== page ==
What Is A Wall? Semantics May Help Move Shutdown Negotiations Forward

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What Is A Wall? Semantics May Help Move Shutdown Negotiations Forward
The Trump administration argues changing a potential wall's materials could advance negotiations. But so far, Democrats seem unimpressed.
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The government shutdown has highlighted how the president and Democratic leaders widely disagree on the necessity, effectiveness and cost of a border wall.

"We'll obviously be discussing the wall, which is desperately needed," President Trump told reporters on Sunday.

"We want the symbol of America to stay as the Statue of Liberty, not a big concrete wall," Senate Minority Leader Chuck Schumer said Monday.

"A wall is an immorality," said Speaker of the House Nancy Pelosi.

But a simple semantic question could be the key to ending the impasse: What is the definition of a wall? 

"They don't like concrete, so we'll give them steel," Trump said on Sunday.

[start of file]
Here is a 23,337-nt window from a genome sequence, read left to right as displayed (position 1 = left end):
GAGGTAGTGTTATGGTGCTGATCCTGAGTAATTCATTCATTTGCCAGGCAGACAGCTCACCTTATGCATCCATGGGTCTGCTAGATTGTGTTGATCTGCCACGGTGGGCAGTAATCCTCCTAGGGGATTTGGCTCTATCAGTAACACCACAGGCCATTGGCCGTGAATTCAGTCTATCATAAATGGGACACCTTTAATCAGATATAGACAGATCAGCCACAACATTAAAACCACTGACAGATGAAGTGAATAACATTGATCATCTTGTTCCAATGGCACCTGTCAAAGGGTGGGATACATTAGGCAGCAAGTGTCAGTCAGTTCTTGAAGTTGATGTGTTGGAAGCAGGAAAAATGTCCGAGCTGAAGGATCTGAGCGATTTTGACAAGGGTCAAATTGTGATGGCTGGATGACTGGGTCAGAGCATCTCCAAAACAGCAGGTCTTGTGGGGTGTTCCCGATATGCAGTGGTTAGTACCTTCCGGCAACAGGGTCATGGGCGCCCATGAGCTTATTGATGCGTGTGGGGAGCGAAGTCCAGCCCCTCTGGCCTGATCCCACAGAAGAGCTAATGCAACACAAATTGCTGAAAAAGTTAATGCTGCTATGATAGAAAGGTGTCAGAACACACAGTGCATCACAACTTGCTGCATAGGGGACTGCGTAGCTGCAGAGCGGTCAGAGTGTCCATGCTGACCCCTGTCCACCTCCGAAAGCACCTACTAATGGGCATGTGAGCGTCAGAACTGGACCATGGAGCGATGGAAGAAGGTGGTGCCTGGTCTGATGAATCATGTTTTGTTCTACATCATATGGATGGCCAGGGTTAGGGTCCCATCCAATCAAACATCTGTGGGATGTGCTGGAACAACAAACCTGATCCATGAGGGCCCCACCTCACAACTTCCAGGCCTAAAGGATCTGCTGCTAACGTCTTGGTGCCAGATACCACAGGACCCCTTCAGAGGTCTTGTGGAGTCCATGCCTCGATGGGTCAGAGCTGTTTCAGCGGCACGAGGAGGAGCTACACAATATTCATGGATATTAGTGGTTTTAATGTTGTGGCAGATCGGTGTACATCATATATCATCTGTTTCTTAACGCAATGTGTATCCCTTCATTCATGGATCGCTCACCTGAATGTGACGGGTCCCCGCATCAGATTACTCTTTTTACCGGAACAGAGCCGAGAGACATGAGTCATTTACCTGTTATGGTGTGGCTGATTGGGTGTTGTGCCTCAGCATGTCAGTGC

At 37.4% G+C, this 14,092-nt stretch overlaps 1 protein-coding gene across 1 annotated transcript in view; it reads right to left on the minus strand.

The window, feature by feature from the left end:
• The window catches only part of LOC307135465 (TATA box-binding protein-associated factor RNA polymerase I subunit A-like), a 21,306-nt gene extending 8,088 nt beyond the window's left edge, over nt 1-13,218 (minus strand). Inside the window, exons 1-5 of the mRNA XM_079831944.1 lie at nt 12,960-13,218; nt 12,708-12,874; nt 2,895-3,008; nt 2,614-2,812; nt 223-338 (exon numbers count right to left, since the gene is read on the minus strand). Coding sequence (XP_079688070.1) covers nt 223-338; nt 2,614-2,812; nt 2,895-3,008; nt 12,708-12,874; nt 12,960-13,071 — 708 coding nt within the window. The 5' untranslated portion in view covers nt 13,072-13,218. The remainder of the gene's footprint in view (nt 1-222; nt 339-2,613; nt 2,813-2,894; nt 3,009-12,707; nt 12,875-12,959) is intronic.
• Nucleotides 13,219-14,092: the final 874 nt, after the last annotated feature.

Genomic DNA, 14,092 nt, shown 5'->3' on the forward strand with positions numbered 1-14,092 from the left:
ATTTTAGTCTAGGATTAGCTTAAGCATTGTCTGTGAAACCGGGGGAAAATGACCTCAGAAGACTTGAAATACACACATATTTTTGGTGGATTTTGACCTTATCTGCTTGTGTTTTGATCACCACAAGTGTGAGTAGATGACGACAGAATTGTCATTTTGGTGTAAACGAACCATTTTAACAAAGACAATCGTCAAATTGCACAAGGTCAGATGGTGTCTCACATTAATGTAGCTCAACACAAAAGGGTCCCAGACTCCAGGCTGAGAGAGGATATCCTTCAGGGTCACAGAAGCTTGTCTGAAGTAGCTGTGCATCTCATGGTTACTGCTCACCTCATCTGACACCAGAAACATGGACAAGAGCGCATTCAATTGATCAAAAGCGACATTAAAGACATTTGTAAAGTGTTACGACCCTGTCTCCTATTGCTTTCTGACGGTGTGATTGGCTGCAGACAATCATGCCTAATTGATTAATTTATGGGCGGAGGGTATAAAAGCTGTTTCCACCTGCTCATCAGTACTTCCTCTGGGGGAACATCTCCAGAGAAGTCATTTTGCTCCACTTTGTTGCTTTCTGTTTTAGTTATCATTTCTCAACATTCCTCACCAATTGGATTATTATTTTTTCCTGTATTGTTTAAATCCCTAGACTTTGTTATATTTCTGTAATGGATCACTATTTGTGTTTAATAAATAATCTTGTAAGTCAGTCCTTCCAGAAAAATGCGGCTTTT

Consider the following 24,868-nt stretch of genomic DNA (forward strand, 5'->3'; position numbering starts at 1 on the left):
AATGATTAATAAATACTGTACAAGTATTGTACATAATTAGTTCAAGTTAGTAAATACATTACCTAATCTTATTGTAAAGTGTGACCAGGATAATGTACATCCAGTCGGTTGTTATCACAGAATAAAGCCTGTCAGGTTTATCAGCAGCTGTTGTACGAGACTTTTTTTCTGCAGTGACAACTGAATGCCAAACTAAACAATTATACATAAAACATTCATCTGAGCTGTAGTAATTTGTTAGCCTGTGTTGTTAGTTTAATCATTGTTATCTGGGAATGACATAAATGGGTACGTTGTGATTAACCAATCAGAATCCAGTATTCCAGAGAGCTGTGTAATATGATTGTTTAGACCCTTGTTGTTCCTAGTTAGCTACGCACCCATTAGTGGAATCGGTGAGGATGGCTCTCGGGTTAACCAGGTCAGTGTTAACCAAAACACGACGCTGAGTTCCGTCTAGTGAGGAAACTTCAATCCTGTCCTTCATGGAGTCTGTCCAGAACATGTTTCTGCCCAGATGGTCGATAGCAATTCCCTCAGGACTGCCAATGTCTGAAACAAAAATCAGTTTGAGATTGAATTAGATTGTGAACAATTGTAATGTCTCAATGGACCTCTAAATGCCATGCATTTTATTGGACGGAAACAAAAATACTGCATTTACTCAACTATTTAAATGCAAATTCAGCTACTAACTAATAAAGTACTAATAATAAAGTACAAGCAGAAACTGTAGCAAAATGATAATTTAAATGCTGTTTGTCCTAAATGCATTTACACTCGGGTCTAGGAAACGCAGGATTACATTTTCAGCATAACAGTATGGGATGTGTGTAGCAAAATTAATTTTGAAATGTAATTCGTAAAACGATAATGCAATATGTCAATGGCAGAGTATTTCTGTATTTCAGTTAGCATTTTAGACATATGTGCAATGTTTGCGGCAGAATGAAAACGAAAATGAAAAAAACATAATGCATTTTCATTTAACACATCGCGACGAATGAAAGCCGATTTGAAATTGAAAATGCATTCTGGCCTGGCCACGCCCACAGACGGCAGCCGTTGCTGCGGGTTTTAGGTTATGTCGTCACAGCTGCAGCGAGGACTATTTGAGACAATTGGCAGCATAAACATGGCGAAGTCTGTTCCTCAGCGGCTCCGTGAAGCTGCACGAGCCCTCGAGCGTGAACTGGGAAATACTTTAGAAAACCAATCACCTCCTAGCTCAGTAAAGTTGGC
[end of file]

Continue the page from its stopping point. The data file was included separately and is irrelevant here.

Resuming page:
President Donald Trump and his chief of staff argue that a change in wall materials could advance the negotiations.

"If he has to give up a concrete wall, replace it with a steel fence in order to do that so that Democrats can say, 'See? He's not building a wall anymore,' that should help us move in the right direction," acting White House chief of staff Mick Mulvaney said on NBC's "Meet the Press."

But so far, Democrats seem unimpressed. They still want to reopen the government before negotiating on border security — or on what constitutes a wall.

"There's no requirement that this government be shut-down while we deliberate the future of any barrier, whether it's a fence or a wall," said Democratic Sen. Dick Durbin on CBS' "Face the Nation."

Trump has doubled down on his signature campaign promise, but until recently, he seemed satisfied calling the existing barriers along the border "the wall". These fences, which were built before his administration, cover 653 miles of the 2,000-mile border between Mexico and the U.S. 

This video includes reporting from Newsy affiliate CNN.